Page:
Over the next few weeks, however, dozens of volunteers combed through everything in the house, saving what they could before reconstruction.

“I’m feeling amazingly blessed,” she says. “We’ve had so many miracles come out of this, I can’t tell you. Just the help cleaning our house. We got the whole thing down to the studs.”

The family has spent the last six months in either a hotel or a townhome, but they hope to move back to a rebuilt home next month.

Kay Hartzell acknowledges she’s not feeling as well lately. “But I don’t want to spend my days being miserable and be awful to be around,” she said. “Yes, I’d like to stick around longer, but there’s no sense in being a pain in the butt about it. Don’t get me wrong; I have my days.”

She also has her friends, who are planning on a fundraiser next month in Lakeville to raise money for her fight.

For now, she’s been funding it with money from selling land her father and mother left her. “It was the one thing I thought I would hand down to my kids,” she said, “But they’re, like, ‘no, we’d rather have you.'”

“She was struggling with that a lot,” her daughter, Carrie Rademacher, says of the money issue. “Her whole search for finding a way to beat cancer, it’s not just for herself. She wants to find an affordable way for everyone.”

“If it can pay for three or four treatments, it would be awesome,” Kay Hartzell says, when asked about the benefit’s goal.

“The only thing that keeps us afloat is faith,” she says. “And my husband has uber amounts of it. He just trusts that God is going to take care of everything. I know he comes close to breaking sometime.”

  • This is heartbreaking. I played in the drumline with her daughter in high school. She was (and likely still is) a much better drummer than me.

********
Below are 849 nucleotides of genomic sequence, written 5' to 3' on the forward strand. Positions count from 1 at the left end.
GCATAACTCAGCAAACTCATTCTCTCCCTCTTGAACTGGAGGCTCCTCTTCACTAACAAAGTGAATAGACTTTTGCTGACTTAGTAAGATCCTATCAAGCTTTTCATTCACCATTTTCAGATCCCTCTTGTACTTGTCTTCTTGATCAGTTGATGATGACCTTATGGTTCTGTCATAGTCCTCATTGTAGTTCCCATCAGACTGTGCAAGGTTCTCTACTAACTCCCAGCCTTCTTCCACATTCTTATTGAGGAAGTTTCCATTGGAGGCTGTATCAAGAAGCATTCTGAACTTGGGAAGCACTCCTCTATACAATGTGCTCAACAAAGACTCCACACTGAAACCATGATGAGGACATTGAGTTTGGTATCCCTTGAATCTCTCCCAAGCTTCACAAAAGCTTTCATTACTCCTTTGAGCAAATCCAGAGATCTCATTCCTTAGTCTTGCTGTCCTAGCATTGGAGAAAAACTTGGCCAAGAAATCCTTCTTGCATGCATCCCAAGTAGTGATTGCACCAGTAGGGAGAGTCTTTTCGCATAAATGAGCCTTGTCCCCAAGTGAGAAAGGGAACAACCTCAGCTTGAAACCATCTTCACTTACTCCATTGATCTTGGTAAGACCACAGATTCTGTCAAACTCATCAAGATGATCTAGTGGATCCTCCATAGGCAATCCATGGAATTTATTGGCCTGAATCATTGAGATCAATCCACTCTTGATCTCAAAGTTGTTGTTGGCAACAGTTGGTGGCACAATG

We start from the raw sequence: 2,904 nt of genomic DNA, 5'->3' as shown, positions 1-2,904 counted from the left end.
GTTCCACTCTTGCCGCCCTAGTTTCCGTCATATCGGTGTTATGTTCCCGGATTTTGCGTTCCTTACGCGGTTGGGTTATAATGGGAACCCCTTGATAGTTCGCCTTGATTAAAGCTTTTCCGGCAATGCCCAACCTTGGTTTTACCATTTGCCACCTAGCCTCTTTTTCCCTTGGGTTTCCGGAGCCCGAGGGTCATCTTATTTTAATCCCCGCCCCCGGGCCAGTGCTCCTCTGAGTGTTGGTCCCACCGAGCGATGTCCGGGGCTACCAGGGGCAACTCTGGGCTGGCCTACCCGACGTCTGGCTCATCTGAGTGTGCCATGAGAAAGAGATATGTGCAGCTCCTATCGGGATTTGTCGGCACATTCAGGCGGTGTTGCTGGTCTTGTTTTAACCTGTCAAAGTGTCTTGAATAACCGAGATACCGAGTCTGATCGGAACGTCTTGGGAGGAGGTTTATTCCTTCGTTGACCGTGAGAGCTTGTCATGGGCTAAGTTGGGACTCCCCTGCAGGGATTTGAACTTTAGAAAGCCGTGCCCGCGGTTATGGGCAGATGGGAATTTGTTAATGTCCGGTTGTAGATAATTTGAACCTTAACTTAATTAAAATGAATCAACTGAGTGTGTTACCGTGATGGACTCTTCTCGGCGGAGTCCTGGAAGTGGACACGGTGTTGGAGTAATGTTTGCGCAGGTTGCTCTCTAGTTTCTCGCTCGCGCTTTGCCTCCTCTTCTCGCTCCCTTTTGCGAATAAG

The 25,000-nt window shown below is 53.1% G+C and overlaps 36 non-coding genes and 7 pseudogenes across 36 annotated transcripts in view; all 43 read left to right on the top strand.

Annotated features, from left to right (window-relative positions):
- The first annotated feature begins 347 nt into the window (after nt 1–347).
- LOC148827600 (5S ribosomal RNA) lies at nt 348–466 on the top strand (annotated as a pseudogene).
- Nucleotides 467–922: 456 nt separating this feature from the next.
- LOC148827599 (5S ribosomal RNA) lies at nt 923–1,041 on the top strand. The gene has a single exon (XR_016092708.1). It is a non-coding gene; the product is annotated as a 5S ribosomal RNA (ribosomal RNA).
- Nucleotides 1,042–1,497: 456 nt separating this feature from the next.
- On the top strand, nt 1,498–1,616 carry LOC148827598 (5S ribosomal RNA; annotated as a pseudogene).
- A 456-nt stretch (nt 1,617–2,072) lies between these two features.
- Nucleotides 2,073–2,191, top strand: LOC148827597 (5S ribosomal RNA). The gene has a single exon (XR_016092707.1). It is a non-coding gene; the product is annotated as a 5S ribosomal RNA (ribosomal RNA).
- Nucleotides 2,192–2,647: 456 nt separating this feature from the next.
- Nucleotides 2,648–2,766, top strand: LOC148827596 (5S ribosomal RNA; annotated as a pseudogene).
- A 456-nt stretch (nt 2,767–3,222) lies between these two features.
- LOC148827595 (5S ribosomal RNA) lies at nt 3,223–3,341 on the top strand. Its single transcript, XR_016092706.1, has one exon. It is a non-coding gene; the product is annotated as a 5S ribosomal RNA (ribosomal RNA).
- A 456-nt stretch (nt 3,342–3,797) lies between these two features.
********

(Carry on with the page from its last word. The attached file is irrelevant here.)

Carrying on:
• Kassie

    Maybe the health insurance doesn’t pay for the Reno Integrative Medical Center because it doesn’t do anything that Mayo doesn’t do. The chemo she got there she can get here, and the rest is a bunch of unscientifically proven junk. I don’t want my insurance covering procedures that have not been scientifically proven to work. That just raises my costs and gives patients false hope.

    • BJ

      But at Reno it was half the cost of Mayo, if I read that correctly. Wouldn’t that lower your cost of insurance.

      • The “false hope” assertion is an interestintg one. Can’t any hope in the absence of certainty be “false hope.” I have several people who had pancreatic cancer. They all fought it, hoping they would win. The survival rate for Stage IV pancreatic cancer is 1%. And yet they fought on with, really, nothing but hope (and faith) to sustain them.

        At the end of the day, people have to live and die on their own terms. And they don’t owe me any explanations.

    • KTN

      Does this same rational apply to medical marijuana, which also does not have a depth of scientific research behind it. Anecdotal evidence cannot be completely discounted, otherwise we would not have the discussion around medical marijuana. False hope, sure, but what about just hope. Quackery exists, but the same can be said about some (much) of modern medicine, but belief transcends all of that. Nobody wants to pay for false hopes, but…

      • Kassie

        I would say it does. Medical Marijuana should not be paid for by insurance until there are real studies showing proof of effectiveness. I believe (could be wrong) that in the case of Glaucoma, it has been proven effective, so that would be a case when it should be allowed with prescription.